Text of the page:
WWBW: I talked to one fellow just over the course of an article that I was writing a long time ago who was a college professor of Thomas Pynchon. He said it’s what they live for as instructors, to have a really special student come along.

JB: What’s really interesting is that I didn’t know the gold mine I had stumbled into because the more I know Mike as an adult – this relationship has really grown within the last year actually – the more I understand how great a musician this guy is and what his lineage was. I have the utmost respect for music educators because I’m one myself and I’ve been influenced by them my entire life, but he’s a unicorn and he happened to be at that school where I was and that was a great – if one believes in coincidences, which I don’t – that was an amazing coincidence.

WWBW: A thing I hear a lot in interviewing brass and woodwind musicians is the dramatic influence that one single person has had on their development as a musician and as a person, most often a band director.

JB: And I have the luxury of having at least a handful of those people in my life, actually more. So it’s an embarrassment of riches.

WWBW: Did Mr. Teolis keep track of you all the way up into your secondary studies, your high school pursuits?

JB: He did. We kept in touch. We really reconnected once I joined Canadian Brass and actually before that, we reconnected at the Midwest Band and Orchestra Clinic in Chicago. I had a booth for my solo concerts and we reconnected that way. Then I joined Canadian Brass the next year and then he came out and saw us a few times.

He has a professional choir he conducts in Chicago. I’m going to go out and play with them in May.

I’m probably getting too detailed here, but I’ll just keep going. You can guide me, but that’s how I started. He gave me some private lessons here and there, but more or less I really played by ear.

WWBW: Seriously? Because your technique is so spectacular, all the double tonguing, triple tonguing and the slurring is so clear and precise, I assumed you must have had a rigid early instructional background.

JB: It came a little later, but basically he was allowing me, now looking back, just to be natural about it. As a mature performer now, I do what a lot of other mature performers do, which is to try to recapture the naiveté of our youth where we approached everything as if, sure, that’s the way it goes. We never gave a second thought that it should be difficult. We just did it. We figured it out and the most successful ones of us had the fortune of figuring it out in the easiest way possible.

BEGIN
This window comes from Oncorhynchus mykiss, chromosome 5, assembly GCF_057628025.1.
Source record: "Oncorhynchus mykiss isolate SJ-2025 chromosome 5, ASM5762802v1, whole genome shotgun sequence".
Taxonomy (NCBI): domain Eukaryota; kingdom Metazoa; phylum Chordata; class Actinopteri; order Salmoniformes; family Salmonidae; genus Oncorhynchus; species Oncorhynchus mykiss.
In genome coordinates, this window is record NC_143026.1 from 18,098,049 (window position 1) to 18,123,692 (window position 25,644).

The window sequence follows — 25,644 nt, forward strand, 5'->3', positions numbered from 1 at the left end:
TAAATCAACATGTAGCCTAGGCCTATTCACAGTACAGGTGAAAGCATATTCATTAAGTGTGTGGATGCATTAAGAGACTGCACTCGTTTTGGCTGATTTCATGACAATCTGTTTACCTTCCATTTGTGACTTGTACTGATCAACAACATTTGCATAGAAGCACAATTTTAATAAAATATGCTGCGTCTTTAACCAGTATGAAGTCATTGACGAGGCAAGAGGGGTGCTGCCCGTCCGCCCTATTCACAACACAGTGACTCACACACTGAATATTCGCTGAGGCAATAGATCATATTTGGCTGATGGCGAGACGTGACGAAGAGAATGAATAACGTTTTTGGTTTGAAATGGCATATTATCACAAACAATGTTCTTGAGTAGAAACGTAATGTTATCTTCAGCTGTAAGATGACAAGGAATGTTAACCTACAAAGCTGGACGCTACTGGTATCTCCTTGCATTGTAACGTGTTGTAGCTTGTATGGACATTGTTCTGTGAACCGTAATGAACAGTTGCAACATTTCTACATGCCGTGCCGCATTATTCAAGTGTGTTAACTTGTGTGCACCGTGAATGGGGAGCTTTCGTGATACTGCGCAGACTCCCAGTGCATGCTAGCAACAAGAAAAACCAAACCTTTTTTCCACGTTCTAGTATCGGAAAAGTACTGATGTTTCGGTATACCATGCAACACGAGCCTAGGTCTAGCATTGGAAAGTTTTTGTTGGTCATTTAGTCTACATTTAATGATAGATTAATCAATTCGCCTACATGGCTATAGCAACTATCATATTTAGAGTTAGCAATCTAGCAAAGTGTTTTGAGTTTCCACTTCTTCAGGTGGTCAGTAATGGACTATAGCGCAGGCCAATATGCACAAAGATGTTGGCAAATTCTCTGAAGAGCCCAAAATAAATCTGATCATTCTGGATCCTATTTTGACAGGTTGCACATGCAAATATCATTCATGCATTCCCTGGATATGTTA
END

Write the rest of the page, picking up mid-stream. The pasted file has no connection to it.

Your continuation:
Now it’s really about returning to a child-like state and just asking “why” all the time.

WWBW: I think we’re starting to talk about the teaching component that you’ve always maintained as part of your trumpet career. You could easily sustain yourself by traveling the world and playing with fine orchestras. Why are you so passionate about teaching?

JB: I feel that teaching and performing are basically the same thing. They’re sharing. One could look at performing as a disconnected experience but I don’t think successful performers, really the most successful performers would represent it as anything except connection. The same is true about teaching.

WWBW: You want to hear a fellow who in an unlikely way agrees with you, is Bruce Springsteen. I saw an interview of his and he said one thing that he does in order to connect is to inhabit the songs completely.

JB: Yes. You have to. That’s exactly my philosophy. So you have to inhabit the songs. You have to be the music. That sounds very cliché or very Zen – you know, be the arrow, but if we surrender – to me music and performance is a relationship.

WWBW: Your instruction series, “Change Your Mind, Change Your Playing,” fits into that mind/body philosophy, of music being a continuum.

JB: Music is a relationship between the audience, the performer and the composer, who’s usually not present. There are no great or successful relationships even when the relationship only focuses on one or two parties in that relationship. I grew as a musician and realized why some performances are better than others.

WWBW: So did that little boy slobbering on the harmonica continue to listen to the radio as he got older?

JB: Very much so. It goes back to playing by ear. I was playing what I heard on the radio. And that was the heyday of trumpet in radio and TV. We had Doc Severinsen every night on The Tonight Show and on the radio you had anywhere from Herb Alpert to Chuck Mangione, Al Hirt, and Wynton Marsalis came in at the end of that. Maynard Ferguson was big on the radio at that point. And nowadays, bless YouTube or curse YouTube depending on your point of view, but there’s so many lessons that go along with that because you can listen to Wynton Marsalis 200 times a day if you want. This was the first time you could really listen to all these people on pop radio. I was into it and I was playing all that by ear and I started learning how to improvise this way.

We moved to Virginia Beach when I was nine, eight actually, and that was also an embarrassment of riches because that was a hotbed on the East Coast for music in schools. In fact, I’m not the most famous musician by far from the schools I went to in Virginia Beach. The most famous is Pharrell and Chad Hugo from The Neptunes.